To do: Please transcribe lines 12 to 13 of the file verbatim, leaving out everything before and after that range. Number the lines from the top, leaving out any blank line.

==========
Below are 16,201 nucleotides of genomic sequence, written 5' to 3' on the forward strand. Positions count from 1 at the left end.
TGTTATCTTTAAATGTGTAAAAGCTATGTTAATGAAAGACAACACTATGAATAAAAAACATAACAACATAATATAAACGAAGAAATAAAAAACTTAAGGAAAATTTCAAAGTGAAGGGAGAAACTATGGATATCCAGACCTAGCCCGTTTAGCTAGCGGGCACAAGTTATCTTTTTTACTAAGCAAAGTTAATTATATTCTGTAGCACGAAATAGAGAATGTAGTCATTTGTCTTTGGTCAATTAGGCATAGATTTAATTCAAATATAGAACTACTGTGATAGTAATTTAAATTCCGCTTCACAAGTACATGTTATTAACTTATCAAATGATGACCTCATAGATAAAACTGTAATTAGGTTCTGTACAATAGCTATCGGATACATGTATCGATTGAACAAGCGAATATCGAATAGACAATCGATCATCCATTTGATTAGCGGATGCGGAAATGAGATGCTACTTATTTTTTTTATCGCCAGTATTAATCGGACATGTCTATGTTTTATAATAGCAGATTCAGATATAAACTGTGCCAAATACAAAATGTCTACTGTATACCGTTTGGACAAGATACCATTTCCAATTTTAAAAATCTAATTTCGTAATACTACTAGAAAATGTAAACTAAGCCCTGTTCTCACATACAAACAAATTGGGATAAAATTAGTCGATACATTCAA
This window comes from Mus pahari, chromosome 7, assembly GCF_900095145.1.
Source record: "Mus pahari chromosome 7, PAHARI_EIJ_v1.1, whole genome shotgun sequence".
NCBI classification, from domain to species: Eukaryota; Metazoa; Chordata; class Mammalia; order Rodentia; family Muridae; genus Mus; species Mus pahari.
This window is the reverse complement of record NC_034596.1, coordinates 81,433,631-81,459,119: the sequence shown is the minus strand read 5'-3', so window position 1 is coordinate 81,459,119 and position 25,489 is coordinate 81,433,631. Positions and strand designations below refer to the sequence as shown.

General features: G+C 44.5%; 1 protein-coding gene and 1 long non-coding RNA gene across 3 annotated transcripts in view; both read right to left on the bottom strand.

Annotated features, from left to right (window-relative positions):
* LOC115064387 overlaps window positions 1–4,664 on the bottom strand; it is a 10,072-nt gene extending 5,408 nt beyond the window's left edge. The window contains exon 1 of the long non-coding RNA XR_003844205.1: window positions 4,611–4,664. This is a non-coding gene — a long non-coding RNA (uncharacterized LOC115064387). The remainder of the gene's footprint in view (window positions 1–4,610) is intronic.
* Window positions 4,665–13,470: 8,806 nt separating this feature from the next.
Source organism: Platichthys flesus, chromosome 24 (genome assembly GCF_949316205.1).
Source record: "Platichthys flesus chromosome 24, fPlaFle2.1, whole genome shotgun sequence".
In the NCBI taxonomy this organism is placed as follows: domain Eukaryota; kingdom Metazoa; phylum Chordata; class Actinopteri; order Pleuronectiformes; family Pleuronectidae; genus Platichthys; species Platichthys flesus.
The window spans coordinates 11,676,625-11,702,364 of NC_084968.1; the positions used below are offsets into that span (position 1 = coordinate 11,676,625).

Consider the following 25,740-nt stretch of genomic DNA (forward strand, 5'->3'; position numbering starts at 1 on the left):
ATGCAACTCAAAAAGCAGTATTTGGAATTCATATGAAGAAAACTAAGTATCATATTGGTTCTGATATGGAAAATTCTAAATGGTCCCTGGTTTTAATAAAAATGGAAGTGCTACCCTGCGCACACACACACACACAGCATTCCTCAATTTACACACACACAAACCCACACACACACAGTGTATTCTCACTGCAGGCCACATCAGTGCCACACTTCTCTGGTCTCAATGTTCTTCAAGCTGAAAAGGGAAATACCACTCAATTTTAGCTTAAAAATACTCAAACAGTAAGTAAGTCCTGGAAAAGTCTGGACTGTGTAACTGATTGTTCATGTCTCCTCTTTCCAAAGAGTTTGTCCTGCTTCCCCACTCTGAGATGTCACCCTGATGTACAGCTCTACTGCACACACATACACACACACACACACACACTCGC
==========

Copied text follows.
Source record: "Platichthys flesus chromosome 24, fPlaFle2.1, whole genome shotgun sequence".
In the NCBI taxonomy this organism is placed as follows: domain Eukaryota; kingdom Metazoa; phylum Chordata; class Actinopteri; order Pleuronectiformes; family Pleuronectidae; genus Platichthys; species Platichthys flesus.